Tinnitus and Diet

Split photo. Left half white male ear. Right half colorful foods including oranges, grape tomatoes, and spinach

Tinnitus affects 10-15% of the adult population and increases with age (1). It is the third worst symptom for humans (2)

Tinnitus patients frequently seek out alternative treatments since no cure exists. This article will explore how nutrients relate to tinnitus and whether any dietary patterns exist to manage tinnitus. 

Tinnitus Basics 

Tinnitus is a phantom sound heard in one or both ears. It may be continuous or intermittent. 

Tinnitus impacts quality of life for many since it frequently leads to anxiety, depression, difficulty concentrating, and/or insomnia. 

Tinnitus and Diet

Sufferers of tinnitus commonly seek out alternatives to manage tinnitus symptoms, as no cure is currently available.  Diet may have a small impact on tinnitus (3)

List of nutrients associated with tinnitus: protein, fat, carbohydrates, vitamin B12, fiber, vitamin D, vitamin B2, vitamin B3, calcium, iron, water
Nutrients Associated with Tinnitus


High protein diets may decrease the likelihood of tinnitus (4). Protein foods include beef, chicken, turkey, pork, fish, legumes, tofu, milk, eggs, cheese, and yogurt. 


High fat intake is associated with increased incidence of tinnitus (5). This may be related to hyperlipidemia (high blood cholesterol) being a risk factor for tinnitus, which a high fat diet can contribute too.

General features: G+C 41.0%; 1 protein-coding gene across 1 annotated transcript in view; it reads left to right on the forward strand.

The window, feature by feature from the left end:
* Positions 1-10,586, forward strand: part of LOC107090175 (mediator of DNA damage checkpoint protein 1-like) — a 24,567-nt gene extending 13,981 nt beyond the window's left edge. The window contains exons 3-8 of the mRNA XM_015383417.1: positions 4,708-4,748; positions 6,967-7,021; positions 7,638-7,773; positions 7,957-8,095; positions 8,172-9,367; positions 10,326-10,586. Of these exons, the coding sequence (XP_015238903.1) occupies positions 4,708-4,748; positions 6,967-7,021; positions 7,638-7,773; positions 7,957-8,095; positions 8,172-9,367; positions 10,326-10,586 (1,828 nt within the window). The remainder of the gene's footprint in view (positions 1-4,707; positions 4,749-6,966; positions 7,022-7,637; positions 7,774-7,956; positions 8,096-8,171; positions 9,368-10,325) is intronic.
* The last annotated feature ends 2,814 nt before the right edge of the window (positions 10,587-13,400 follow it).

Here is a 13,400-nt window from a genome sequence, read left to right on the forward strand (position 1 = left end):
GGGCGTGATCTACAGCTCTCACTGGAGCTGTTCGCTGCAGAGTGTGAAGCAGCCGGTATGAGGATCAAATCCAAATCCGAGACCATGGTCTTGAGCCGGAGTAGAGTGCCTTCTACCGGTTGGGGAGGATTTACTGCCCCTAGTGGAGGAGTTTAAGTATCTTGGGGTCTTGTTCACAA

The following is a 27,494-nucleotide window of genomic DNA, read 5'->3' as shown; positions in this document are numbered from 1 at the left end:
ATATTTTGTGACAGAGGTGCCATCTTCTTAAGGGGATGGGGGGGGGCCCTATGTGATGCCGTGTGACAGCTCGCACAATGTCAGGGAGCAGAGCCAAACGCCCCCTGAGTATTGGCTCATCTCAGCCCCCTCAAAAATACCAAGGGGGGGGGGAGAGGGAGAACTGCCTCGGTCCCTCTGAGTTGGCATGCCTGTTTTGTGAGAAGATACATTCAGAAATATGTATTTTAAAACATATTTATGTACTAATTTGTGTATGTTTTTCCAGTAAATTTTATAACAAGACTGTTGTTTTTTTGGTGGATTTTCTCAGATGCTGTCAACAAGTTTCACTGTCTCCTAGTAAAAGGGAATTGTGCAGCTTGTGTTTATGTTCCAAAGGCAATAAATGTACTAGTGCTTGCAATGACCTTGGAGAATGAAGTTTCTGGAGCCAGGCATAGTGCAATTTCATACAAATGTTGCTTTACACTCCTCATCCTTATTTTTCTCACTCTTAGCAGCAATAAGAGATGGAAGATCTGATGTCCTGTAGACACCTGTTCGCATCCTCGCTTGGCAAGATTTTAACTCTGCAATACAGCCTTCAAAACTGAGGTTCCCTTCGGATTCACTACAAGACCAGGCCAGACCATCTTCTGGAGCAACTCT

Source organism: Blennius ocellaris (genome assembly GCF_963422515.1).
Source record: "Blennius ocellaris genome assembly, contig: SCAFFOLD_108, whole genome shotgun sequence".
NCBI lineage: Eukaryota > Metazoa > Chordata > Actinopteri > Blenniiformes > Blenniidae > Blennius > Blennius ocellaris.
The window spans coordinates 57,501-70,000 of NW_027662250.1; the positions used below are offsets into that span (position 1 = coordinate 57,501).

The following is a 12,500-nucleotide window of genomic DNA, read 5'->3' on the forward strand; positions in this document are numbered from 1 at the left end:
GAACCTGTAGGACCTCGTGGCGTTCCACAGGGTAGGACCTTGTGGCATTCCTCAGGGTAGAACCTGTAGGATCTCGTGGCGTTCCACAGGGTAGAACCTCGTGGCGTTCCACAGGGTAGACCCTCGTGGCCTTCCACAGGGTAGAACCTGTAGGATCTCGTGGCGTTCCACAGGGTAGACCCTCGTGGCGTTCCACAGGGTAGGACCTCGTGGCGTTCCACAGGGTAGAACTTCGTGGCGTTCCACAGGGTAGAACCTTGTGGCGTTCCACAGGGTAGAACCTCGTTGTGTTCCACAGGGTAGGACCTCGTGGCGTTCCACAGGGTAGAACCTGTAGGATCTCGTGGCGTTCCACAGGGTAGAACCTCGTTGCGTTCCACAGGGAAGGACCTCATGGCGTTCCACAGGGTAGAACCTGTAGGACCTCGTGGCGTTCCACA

High fat foods include butter, oils, baked goods, and fried foods.


Following a lower carbohydrate diet may improve tinnitus for those with increased levels of insulin being released from their pancreas into their blood (6).  

Improved blood glucose levels may prevent tinnitus exacerbation in diabetics (7). Individually adjusting carbohydrates could be beneficial for those with diabetes and tinnitus.

Examples of carbohydrate foods include bread, pasta, rice, potatoes, peas, corn, winter squash, cakes, cookies, and pies. 


Caffeine restriction or abstinence does not show any significant improvement of tinnitus (8).  Withdrawl from caffeine may actually worsen tinnitus symptoms (9)

It is actually possible that caffeine may be protective against tinnitus (10). Brewed coffee may help prevent tinnitus (11)


Since sodium affects fluid balance it has been thought that salt restriction may improve tinnitus and hearing loss.  However, evidence does not support this theory (12)

Reducing salt intake may however positively impact hypertension (HTN), which is a risk factor for tinnitus. High sodium foods include luncheon meat, soups, gravies, bacon, sausage, boxed or canned foods.

Vitamin B12

Higher intake of vitamin B 12 has been associated with decreased likelihood of tinnitus. This is likely due to vitamin B12 deficiency being a possible cause for tinnitus (13)

Those with tinnitus and vitamin B12 deficiency may experience an improvement in tinnitus symptoms with increased vitamin B12 intake and/or supplementation.  

Food sources of vitamin B12 include smoked salmon, milk, eggs, fortified breakfast cereals, beef liver, and fortified nutritional yeast.


Since fiber benefits vascular health and hearing loss, it may play a role in tinnitus prevention. Particularly, cereal fiber may be protective against age related hearing loss as well as tinnitus (14).

Sources of fiber include fruits, vegetables, beans/legumes, oatmeal, some breakfast cereals, whole wheat pastas, whole wheat bread. 

Vitamin D